Date published: 2022-05-16
Rated 3 out of 5 by from What else would you call it??? I have just started, and am on the third chapter of the first DVD. So far so good, but I believe it would be very helpful to have running dialog throughout each lesson as the terminology is often very technical and it would help in following the lecture, especially for anyone with hearing difficulties.
Date published: 2022-05-10
Rated 5 out of 5 by from Tour de Force This is the second course by Don Lincoln that I've purchased (the first was "The Theory of Everything"). As much as I enjoyed the first course, this was even better! Very interesting, very thorough, and very understandable, the course covers a lot of ground in physics and cosmology, all geared for those of us whose avocation is physics, but whose math skills were not up to the challenge of advanced classes. Kudos to Dr. Lincoln. I'm greatly looking forward to his next offering!
Date published: 2022-04-27
Rated 5 out of 5 by from Really thorough! I have read and viewed a lot about astrophysics, but this course did an excellent job of tying Relativity and Quantum Mechanics together along with the different proposals for the origin and expanse of the universe. Extremely knowledgeable and qualified presentor.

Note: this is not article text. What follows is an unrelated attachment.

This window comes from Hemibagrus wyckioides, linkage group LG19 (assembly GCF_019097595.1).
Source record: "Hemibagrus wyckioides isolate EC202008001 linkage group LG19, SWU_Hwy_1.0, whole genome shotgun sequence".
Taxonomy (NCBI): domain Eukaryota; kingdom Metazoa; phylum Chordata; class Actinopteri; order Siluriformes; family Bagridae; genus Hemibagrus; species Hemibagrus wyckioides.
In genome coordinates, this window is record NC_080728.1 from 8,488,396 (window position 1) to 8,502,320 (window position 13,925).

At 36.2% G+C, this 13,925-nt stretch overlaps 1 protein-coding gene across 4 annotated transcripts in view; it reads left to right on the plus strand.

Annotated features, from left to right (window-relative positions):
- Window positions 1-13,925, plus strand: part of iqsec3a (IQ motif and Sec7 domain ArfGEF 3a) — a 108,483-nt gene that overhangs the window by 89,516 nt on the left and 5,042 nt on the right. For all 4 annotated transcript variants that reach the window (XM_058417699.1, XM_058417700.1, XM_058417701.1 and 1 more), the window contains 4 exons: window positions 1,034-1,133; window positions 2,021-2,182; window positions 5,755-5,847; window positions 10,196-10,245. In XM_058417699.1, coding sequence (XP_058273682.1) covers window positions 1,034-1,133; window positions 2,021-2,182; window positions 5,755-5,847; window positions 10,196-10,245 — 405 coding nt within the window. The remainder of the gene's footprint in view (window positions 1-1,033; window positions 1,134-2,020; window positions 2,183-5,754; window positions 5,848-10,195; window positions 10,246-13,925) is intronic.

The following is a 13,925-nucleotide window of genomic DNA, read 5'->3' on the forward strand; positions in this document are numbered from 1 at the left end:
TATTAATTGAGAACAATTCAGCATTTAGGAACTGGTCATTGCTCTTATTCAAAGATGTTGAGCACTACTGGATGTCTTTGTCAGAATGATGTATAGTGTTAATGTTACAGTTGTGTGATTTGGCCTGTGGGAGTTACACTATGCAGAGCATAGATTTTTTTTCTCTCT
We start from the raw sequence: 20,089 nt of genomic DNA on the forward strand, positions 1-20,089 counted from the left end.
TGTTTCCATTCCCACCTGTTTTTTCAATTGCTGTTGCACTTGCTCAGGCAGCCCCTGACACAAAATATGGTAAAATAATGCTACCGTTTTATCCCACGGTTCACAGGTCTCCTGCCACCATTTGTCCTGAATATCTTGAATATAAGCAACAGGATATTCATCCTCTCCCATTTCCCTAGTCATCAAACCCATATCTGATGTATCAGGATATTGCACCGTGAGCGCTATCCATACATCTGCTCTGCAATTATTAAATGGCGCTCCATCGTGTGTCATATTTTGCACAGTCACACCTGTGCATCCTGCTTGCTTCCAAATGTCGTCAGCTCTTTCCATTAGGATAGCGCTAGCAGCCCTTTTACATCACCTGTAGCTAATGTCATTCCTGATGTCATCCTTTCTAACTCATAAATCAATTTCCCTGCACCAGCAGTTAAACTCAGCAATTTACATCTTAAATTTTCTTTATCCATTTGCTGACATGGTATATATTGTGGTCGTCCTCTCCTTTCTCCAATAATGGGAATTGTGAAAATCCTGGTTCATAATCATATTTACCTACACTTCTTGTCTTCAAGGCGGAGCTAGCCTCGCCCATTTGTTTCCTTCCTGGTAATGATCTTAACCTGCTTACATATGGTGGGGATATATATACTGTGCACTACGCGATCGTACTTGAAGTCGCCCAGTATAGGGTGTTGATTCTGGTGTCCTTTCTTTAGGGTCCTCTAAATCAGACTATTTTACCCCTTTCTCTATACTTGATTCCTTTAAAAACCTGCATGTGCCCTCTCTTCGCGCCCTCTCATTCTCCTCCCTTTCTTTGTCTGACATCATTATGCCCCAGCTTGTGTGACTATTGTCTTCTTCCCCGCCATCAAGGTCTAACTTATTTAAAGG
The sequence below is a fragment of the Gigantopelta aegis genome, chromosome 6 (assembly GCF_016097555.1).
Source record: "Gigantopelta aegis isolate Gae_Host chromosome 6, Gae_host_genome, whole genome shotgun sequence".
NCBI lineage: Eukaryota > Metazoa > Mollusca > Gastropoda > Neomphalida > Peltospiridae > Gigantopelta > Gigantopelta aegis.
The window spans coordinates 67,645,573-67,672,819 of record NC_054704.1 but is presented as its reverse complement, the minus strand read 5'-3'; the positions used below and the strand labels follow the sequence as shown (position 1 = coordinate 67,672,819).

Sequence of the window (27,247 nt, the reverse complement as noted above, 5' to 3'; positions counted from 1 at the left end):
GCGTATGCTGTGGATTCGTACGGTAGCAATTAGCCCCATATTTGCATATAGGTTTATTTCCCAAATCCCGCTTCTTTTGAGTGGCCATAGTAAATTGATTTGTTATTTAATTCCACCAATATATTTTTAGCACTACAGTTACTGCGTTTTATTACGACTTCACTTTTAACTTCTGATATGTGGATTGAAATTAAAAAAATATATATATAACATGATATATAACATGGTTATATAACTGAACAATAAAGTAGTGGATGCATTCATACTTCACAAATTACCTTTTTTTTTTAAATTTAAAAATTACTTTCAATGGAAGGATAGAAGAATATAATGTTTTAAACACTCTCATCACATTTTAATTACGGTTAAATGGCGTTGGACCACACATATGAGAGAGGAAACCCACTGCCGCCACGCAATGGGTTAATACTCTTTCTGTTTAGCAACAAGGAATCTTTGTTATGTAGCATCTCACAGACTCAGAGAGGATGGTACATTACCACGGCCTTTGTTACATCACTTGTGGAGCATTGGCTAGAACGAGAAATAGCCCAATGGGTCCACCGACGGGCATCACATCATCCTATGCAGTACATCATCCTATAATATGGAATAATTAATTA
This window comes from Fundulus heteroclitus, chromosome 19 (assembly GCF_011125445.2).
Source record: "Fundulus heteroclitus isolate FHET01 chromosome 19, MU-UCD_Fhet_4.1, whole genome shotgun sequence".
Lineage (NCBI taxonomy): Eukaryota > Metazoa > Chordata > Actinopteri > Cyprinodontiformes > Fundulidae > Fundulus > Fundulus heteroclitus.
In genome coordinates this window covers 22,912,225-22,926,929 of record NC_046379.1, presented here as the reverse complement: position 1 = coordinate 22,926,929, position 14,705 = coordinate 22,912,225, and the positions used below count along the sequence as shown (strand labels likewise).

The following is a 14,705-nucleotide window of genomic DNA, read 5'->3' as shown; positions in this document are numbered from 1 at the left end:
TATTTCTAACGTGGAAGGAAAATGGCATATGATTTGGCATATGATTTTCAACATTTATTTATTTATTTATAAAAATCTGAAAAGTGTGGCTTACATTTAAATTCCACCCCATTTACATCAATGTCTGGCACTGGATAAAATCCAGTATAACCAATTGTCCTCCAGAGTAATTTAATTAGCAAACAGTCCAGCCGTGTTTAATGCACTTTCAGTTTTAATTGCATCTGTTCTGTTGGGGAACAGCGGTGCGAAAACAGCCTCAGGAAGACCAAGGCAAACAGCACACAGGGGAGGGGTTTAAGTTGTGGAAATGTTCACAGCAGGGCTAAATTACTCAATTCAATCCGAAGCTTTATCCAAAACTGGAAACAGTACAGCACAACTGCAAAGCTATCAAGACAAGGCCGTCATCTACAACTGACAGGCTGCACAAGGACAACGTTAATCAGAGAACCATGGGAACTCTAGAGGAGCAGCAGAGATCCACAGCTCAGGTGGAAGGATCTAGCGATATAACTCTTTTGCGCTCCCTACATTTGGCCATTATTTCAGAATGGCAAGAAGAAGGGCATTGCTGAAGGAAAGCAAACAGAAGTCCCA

Date published: 2022-04-25
Rated 5 out of 5 by from two, two, two lectures in one What we know? You probably don't know what we know. So this thing fills you in on that. Then there is the why we know it side following each. That plus the bibliography is more than enough to get you going on your own in your own way on a lot of subjects. Just ignore the lesson rather than lecture and the blank stare in one direction as the camera moves around.
Date published: 2022-04-15
Rated 5 out of 5 by from An excellent addition to the Science repertoire Professor Lincoln has put together a fascinating course that hits an often-underdeveloped aspect of Modern Physics: the evidence behind the science. Lincoln states it best when he summarizes the warrant for the course: essentially, why do you expect us to believe the truly bizarre and counterintuitive claims that physicists make! And he does it by comprehensively assembling the key claims underpinning modern physics -- from the micro to the macro, in an amazing display of scientific breadth; by explaining the theory behind them in simple terms; and most compellingly by demonstrating the experimental and observational basis for them. He does a great job of explaining the essence of how physicists design experiments -- whether in labs or in nature -- aimed at proving, or better, falsifying their hypothesis. All throughout, he puts science on trial -- as he should -- and you almost always emerge as convinced as he is -- firmly but always provisionally. (It is refreshing to see science being treated as provisional and falsifiable. This is: not imposed, not proven by consensus, and not insulted by those who seek to falsify it.) For all of this, I give this course 5 stars. I wished Professor Lincoln did not feel he has to "resort" to deadpan comedy to reach us, but hey, it is his stage.